The Future of Aging
The human body isn’t built to last. Cells die, muscles break down, eyes weaken, joints buckle, and organs fail. But piece by piece, ambitious researchers around the city are devising ways to keep us up and running longer than ever.
The Problem: More than 5 million people are living with Alzheimer’s disease. By 2050, that number could multiply to nearly 14 million.
The Solution: The race is on to find a cure for Alzheimer’s. But wouldn’t it be better if we knew how to prevent it in the first place? Reisa Sperling, director of Brigham and Women’s Center for Alzheimer Research and Treatment, is leading the world’s first study to determine if an experimental antibody called solanezumab can stop slivers of amyloid beta proteins from clumping together in the brain, which is thought to lead to the disease. The undertaking, launched in 2014, includes 1,000 patients from all over the country and will span nearly four years.
The Problem: Nearly half of people over 75 are afflicted with some degree of hearing loss.
The Solution: At Cambridge’s Novartis campus, researchers are tinkering with a gene therapy that could one day restore hearing. Lloyd Klickstein, head of the New Indications Discovery Unit in Translational Medicine, explains that hair cells in the cochlea are linked with sensory neurons that help the brain process sound. “As you expose the cells to toxic drugs or Twisted Sister at too high a volume, you lose synapses and eventually you lose hair cells, and that causes difficulty hearing,” he says. Novartis’s therapy involves implanting genes that spur the growth of new inner-ear hair cells. The approach is in early-stage studies with humans, so don’t turn your headphones up to 11 just yet.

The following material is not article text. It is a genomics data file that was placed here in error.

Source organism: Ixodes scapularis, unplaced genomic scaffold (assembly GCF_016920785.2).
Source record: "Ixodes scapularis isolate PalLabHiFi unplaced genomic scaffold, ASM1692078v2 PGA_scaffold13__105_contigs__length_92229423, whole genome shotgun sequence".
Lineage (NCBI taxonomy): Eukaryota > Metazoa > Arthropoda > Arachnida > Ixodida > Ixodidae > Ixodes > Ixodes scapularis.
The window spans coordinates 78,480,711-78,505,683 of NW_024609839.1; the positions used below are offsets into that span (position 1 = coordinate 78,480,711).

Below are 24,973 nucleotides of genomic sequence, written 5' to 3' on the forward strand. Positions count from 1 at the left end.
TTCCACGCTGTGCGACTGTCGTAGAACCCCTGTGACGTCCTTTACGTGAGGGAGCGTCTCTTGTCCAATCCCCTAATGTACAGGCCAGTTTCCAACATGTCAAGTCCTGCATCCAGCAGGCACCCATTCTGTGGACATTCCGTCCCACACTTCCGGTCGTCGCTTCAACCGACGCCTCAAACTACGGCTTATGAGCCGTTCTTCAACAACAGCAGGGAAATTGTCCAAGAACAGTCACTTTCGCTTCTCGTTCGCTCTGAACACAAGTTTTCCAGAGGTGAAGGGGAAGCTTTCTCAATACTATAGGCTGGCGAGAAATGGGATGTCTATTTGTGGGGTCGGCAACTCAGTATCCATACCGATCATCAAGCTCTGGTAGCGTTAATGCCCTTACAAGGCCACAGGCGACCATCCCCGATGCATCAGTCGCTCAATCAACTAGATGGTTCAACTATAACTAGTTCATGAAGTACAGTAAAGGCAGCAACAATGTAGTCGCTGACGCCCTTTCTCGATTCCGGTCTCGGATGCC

The Problem: Being over 60 is a risk factor for glaucoma, one of the leading causes of irreversible blindness in the United States.
The Solution: There is no cure for glaucoma. While prescription eye drops can manage the symptoms, expecting senior citizens with vision problems to self-administer them has proven to be an inherent design flaw. That’s why doctors from Massachusetts Eye and Ear and Boston Children’s Hospital teamed up to develop a contact lens that can store the drug and slowly dispense it across the eye. The device has worked well in animal models of glaucoma, and the team is hoping to set up human studies in the near future.
The Problem: Your birthday suit is sensitive. Sunbathing, smoking, and boozing can all do damage.
The Solution: Imagine rubbing on a new layer of skin. A team led by MIT chemical engineer Daniel Anderson did just that, developing a silicone-based polymer that looks and acts like young skin. In early experiments, the “second skin,” which consists of two creams that are rubbed together on the epidermis, was able to reshape under-eye bags and helped the skin retain moisture. The material holds promise as a potential high-end cosmetic, and might even be useful as a long-lasting shield against the sun’s rays.
The Problem: Heart disease kills 610,000 people each year in America.
The Solution: The days of growing a customized, functioning replace- ment heart are fast approaching thanks to Mass General’s Ott Laboratory for Organ Engineering and Regeneration. The process involves washing a pig heart clean of all its cells, seeding it with a biological slurry from the patient that turns into specialized cardiac cells, and implanting it. “It’s still not very common to implant something that’s alive,” says lab director Harald Ott. “This is a really exciting field.” For now, tests are being conducted only on animals, but if Ott is successful, organ donor lists could be a thing of the past.
See more from our 2016 Top Doctors package.